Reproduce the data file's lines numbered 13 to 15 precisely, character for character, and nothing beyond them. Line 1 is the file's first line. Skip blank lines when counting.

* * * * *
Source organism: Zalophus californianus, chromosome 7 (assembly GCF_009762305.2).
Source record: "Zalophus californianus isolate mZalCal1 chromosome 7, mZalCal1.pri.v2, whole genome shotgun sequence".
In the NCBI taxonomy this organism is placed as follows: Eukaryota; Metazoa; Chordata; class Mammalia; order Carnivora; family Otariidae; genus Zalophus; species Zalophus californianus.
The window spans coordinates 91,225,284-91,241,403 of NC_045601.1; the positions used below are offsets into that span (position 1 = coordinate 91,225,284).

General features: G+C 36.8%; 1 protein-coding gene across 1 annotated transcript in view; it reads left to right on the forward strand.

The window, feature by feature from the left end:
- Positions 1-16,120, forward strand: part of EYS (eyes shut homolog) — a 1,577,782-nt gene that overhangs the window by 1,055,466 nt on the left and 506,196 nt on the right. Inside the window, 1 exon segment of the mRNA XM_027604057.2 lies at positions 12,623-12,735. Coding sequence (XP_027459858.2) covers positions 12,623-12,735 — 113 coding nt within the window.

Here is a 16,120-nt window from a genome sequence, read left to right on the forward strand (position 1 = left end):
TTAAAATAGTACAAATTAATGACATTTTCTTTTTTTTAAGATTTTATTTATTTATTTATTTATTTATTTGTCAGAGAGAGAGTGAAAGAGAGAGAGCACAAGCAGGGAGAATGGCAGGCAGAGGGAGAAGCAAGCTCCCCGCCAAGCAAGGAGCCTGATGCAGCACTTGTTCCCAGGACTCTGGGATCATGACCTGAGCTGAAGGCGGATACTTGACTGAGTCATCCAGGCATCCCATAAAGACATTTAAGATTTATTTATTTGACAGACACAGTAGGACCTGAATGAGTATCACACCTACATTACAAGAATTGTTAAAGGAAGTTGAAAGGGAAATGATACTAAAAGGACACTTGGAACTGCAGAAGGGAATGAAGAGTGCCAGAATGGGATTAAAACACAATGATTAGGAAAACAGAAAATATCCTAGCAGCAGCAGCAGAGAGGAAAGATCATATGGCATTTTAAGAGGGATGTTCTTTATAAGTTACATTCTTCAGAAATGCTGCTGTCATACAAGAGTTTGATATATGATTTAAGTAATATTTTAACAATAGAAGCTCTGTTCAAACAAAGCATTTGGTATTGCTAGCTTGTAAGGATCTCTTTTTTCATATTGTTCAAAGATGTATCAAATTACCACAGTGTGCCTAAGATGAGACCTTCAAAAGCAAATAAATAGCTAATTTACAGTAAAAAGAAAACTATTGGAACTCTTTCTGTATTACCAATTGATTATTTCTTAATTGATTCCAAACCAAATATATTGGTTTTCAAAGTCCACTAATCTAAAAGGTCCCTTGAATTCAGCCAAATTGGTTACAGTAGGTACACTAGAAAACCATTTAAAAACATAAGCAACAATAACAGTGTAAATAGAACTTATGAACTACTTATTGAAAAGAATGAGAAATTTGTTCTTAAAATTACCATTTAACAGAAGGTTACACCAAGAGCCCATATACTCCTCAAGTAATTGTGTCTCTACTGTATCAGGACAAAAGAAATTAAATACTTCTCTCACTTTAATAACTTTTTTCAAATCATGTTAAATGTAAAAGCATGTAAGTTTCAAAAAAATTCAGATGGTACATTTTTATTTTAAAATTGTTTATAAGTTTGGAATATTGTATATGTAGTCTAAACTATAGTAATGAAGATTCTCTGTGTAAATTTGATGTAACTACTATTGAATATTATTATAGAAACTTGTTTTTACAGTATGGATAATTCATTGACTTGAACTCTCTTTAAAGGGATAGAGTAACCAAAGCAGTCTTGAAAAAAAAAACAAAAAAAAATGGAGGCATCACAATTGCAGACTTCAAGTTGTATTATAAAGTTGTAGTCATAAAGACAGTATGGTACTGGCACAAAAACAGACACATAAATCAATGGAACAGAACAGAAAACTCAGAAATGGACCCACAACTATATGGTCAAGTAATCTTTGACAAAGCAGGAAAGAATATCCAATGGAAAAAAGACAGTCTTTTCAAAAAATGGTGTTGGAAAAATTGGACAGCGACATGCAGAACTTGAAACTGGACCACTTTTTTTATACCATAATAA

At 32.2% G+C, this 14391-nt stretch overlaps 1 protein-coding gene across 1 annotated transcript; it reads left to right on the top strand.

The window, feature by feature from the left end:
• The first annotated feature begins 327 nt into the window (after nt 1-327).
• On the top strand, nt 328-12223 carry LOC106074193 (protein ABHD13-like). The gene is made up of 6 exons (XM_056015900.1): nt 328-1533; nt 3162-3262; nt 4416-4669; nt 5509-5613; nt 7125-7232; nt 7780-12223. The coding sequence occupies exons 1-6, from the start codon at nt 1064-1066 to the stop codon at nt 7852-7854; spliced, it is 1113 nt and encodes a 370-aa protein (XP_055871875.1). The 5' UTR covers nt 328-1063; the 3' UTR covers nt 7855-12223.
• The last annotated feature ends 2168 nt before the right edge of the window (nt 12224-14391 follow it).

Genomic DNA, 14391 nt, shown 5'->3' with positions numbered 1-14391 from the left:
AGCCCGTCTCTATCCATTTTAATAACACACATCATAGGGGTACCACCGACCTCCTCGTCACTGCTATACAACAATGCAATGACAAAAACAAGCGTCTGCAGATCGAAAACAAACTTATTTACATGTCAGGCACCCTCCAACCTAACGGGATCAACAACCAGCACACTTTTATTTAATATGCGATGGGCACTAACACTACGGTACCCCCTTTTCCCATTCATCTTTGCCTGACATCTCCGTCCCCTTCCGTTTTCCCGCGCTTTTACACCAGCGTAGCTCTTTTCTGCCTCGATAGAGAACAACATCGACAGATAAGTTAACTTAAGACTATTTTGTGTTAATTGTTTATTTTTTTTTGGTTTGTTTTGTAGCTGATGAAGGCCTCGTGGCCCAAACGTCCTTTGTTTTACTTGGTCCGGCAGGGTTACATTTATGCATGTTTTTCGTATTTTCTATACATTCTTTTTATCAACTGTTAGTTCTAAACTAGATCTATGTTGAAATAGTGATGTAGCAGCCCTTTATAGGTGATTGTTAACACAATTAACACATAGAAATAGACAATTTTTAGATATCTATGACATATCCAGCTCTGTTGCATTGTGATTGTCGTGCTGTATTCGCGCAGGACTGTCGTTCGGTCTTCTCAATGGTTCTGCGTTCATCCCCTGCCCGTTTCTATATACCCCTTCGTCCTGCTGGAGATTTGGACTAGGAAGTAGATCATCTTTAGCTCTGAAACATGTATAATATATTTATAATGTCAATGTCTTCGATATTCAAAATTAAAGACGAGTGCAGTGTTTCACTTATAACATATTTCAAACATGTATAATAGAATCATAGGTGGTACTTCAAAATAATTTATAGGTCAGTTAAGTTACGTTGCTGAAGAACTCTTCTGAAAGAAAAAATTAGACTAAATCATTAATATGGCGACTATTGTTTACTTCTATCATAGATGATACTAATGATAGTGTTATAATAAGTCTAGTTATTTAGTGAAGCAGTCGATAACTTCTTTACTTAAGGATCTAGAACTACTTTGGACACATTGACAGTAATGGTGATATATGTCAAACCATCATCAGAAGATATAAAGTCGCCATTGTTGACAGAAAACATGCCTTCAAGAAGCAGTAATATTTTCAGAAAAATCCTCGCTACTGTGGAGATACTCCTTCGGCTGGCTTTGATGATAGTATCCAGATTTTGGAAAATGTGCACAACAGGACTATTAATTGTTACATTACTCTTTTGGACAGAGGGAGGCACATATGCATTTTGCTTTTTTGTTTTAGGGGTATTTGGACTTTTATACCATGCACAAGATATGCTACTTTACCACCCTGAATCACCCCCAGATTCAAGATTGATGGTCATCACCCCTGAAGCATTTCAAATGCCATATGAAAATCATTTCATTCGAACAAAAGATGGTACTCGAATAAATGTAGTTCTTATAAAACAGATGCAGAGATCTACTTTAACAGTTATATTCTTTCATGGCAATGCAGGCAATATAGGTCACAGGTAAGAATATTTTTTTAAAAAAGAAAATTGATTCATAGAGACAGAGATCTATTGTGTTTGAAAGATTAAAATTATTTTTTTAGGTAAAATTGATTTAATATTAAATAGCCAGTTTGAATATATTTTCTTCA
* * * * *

• On the top strand, nt 328-12223 carry LOC106074193 (protein ABHD13-like). The gene is made up of 6 exons (XM_056015900.1): nt 328-1533; nt 3162-3262; nt 4416-4669; nt 5509-5613; nt 7125-7232; nt 7780-12223. The coding sequence occupies exons 1-6, from the start codon at nt 1064-1066 to the stop codon at nt 7852-7854; spliced, it is 1113 nt and encodes a 370-aa protein (XP_055871875.1). The 5' UTR covers nt 328-1063; the 3' UTR covers nt 7855-12223.
• The last annotated feature ends 2168 nt before the right edge of the window (nt 12224-14391 follow it).

Genomic DNA, 14391 nt, shown 5'->3' with positions numbered 1-14391 from the left: